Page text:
Stop asking for forgiveness, there’s nothing to forgive. If I made you… I filled you with passions, limitations, pleasures, feelings, needs, inconsistencies… free will. How can I blame you if you respond to something I put in you? How can I punish you for being the way you are, if I’m the one who made you?

Do you think I could create a place to burn all my children who behave badly for the rest of eternity? What kind of god would do that?

Respect your peers and don’t do what you don’t want for yourself. All I ask is that you pay attention in your life, that alertness is your guide.

My beloved, this life is not a test, not a step on the way, not a rehearsal, nor a prelude to paradise. This life is the only thing here and now and it is all you need.

I have set you absolutely free, no prizes or punishments, no sins or virtues, no one carries a marker, no one keeps a record.

You are absolutely free to create in your life. Heaven or hell.

I can’t tell you if there’s anything after this life but I can give you a tip. Live as if there is not. As if this is your only chance to enjoy, to love, to exist.

So, if there’s nothing after, then you will have enjoyed the opportunity I gave you. And if there is, rest assured that I won’t ask if you behaved right or wrong, I’ll ask. Did you like it? Did you have fun? What did you enjoy the most? What did you learn?

Stop believing in me; believing is assuming, guessing, imagining. I don’t want you to believe in me, I want you to believe in you. I want you to feel me in you when you kiss your beloved, when you tuck in your little girl, when you caress your dog, when you bathe in the sea.

Stop praising me, what kind of egomaniac God do you think I am?

I’m bored being praised. I’m tired of being thanked. Feeling grateful? Prove it by taking care of yourself, your health, your relationships, the world. Express your joy! That’s the way to praise me. Stop complicating things and repeating as a parakeet what you’ve been taught about me.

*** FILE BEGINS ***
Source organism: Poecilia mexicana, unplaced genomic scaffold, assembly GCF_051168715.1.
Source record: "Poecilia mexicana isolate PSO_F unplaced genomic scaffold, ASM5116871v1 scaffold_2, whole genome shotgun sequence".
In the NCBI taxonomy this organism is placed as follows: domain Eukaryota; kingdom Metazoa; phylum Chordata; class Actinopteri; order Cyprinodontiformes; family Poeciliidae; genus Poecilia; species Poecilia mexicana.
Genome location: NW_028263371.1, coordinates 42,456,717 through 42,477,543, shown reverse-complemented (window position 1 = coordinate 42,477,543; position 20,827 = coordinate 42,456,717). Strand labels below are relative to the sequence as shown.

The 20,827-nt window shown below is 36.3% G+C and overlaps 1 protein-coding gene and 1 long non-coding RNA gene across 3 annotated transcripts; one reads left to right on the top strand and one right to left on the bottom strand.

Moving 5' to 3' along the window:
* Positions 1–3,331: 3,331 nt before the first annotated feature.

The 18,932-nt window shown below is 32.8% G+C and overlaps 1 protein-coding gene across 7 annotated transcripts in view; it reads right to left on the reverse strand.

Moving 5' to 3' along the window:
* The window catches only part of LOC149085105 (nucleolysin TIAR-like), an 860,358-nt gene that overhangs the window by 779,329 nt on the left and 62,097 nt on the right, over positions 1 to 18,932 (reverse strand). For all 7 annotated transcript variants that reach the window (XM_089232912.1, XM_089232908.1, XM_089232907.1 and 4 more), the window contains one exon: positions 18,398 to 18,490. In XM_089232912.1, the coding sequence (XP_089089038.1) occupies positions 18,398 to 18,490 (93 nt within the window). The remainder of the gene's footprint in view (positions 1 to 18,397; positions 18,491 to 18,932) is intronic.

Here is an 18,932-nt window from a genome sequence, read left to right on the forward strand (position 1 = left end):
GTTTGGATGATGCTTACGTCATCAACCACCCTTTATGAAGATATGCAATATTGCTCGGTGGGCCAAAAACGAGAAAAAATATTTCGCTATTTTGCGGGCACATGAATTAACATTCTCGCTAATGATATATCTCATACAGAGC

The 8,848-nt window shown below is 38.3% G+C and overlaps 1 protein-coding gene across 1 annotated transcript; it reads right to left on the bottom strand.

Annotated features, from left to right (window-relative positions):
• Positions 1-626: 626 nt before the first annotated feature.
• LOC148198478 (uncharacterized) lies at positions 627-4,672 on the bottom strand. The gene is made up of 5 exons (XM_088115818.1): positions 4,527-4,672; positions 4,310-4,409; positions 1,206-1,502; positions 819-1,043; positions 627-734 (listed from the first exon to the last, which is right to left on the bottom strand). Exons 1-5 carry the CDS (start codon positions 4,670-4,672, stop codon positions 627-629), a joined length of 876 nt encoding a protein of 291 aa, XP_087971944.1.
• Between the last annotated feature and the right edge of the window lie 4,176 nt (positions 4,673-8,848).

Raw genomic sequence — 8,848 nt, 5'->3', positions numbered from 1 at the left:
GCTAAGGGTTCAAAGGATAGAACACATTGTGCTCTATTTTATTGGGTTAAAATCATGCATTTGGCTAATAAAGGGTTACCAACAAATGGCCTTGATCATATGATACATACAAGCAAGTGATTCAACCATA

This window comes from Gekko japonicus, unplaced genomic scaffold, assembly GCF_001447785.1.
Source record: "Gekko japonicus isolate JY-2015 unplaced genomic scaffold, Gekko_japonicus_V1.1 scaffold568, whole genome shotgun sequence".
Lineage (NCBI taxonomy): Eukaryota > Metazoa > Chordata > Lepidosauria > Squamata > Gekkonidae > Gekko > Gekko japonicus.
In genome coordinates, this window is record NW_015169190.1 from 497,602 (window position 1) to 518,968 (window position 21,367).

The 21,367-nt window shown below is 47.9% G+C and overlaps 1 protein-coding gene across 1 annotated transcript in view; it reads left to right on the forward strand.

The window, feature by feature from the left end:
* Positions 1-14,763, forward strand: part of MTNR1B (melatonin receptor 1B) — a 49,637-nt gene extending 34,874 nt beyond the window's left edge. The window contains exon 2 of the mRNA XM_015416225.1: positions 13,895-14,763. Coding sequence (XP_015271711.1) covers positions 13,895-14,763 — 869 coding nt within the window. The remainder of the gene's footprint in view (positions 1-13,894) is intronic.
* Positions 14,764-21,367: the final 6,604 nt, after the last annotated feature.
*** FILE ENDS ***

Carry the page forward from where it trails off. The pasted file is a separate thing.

What do you need more miracles for? So many explanations?

The only thing for sure is that you are here, that you are alive, that this world is full of wonders.

Don’t look for me outside, you won’t find me. Find me inside… there I’m beating in you.

Allegedly Spinoza, Citation Needed
God is not He who is, but That which is. – Baruch Spinoza

Spinozism is the monist philosophical system of Baruch Spinoza that defines “God” as a singular self-subsistent Substance, with both matter and thought being attributes of such. “There is nothing except God… Everything is God”

Many lead scientists today share this view too. When interviewed Neil DeGrasse Tyson was asked “What is the most astounding fact you can share with us about the universe?” His response does not mention God, but does speak beautifully to this omni-presence we all share in.

The Most Astounding Fact

The most astounding fact is the knowledge that the atoms that comprise life on Earth, the atoms that make up the human body, are traceable to the crucibles that cooked light elements into heavy elements in their core under extreme temperatures and pressures.

These stars, the high mass ones among them, went unstable in their later years. They collapsed and then exploded, scattering their enriched guts across the galaxy. Guts made of carbon, nitrogen, oxygen and all the fundamental ingredients of life itself.

These ingredients become part of gas clouds that condense, collapse, form the next generation of solar systems, stars with orbiting planets. And those planets now have the ingredients for life itself.

So that when I look up at the night sky and I know that yes, we are part of this universe, we are in this universe, but perhaps more important than both of those facts is that the universe is in us. When I reflect on that fact, I look up—many people feel small because they’re small and the universe is big—but I feel big, because my atoms came from those stars. There’s a level of connectivity.

That’s really what you want in life, you want to feel connected, you want to feel relevant, you want to feel like you’re a participant in the goings-on of activities and events around you. That’s precisely what we are, just by being alive.

Neil DeGrasse Tyson

Again, what are your own thoughts on God? Do they align with the teaching of the mormon church of a polygamous man as our God? Do they align with Einstein or Spinoza? Must they align? or dare you claim freedom to ponder that deep mystery as an individual and have your own conclusions or even absence of conclusion? Has your own faith transition redefined your own thoughts or interpretation of God? Who is God to you?